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Despite COVID Restrictions, World Saw Increased Displacement

Ukraine War, Conflict, Climate Adds More to Displacement

Even when the world was halted due to COVID 19 travel restrictions, it saw a dramatic increase in internal displacement due to disasters, conflict and violence, said the International Organization for Migration (IOM) that launched its flagship World Migration Report 2022.

The report, the eleventh in IOM’s World Migration Report series, draws upon the latest data from around the world to explain key migration trends as well as issues that are emerging on the migration policy horizon. IOM’s Director General António Vitorino was of the opinion that the world was witnessing a paradox never seen before in human history. “While billions of people have been effectively grounded by COVID-19, tens of millions of others have been displaced within their own countries,” he said.


Europe and Asia hosted about 87 and 86 million international migrants, respectively, which comprised 61 per cent of the global international migrant stock. North America followed with almost 59 million international migrants in 2020 or 21 percent of the global migrant stock. Africa came next at 9 per cent, Latin America and the Caribbean at 5 per cent, and Oceania at 3 percent. With respect to size of the population in each region, international migrants in 2020 were highest in Oceania, North America and Europe, where migrant representation was 22 per cent, 16 per cent and 12 per cent of the total population.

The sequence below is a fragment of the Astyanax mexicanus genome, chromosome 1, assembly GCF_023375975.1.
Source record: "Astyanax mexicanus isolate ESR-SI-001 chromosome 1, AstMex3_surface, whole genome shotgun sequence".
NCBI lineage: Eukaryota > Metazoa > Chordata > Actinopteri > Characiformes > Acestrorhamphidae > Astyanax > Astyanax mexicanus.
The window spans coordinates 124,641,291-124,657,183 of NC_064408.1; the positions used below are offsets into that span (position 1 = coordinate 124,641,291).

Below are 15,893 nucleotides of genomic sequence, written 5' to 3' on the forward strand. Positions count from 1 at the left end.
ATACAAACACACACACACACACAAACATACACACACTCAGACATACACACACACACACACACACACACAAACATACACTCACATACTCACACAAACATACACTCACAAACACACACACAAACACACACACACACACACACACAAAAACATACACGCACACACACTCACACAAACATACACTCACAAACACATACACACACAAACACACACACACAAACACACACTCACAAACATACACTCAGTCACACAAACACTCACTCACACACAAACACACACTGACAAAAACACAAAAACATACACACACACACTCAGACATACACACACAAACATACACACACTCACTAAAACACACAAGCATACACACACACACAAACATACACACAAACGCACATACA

Asia and Africa (1.8 per cent and 1.9 per cent, respectively) and Latin America and the Caribbean (2.3 per cent) had a relatively small share of migrants or displacement. However, Asia experienced the most remarkable growth from 2000 to 2020, at 74 per cent (around 37 million people). Europe experienced the second-largest growth during this period, with an increase of 30 million international migrants, followed by an increase of 18 million international migrants in North America and 10 million in Africa.

The report finds internal migration as more evident than people migrating across borders. In some countries, such as the United Arab Emirates, over 88 per cent of the population are international migrants (displacement).


The World Migration Report said that available data reflected an overall increase in remittances in recent decades, from 126 billion dollars in 2000 to 702 billion dollars in 2020. “Despite predictions of a large decline in international remittances due to COVID-19, 2020 saw only a slight drop (2.4 per cent) from the 2019 global total,” it added. The UN agency said that India, China, Mexico, the Philippines and Egypt in 2020 were the top five remittance recipient countries. India and China were above all countries with total inward remittances exceeding 83 billion dollars and 59 billion dollars, respectively. The United States has consistently been the top remittance-sending country with a total outflow of 68 billion dollars in 2020, followed by the United Arab Emirates (43.2 billion dollars), Saudi Arabia (34.6 billion dollars), Switzerland (27.96 billion dollars) and Germany (22 billion dollars).


Overall, COVID-19 travel restriction measures – both internal and international – were quickly put in place by majority of countries around the world, with the peak occurring in late March to early April 2020. Some countries stopped all entry of foreign citizens, some banned citizens of specific countries, while even further, some countries completely closed borders to stop departure and entry of all people, including their own citizens. Some countries even introduced quarantine measures.




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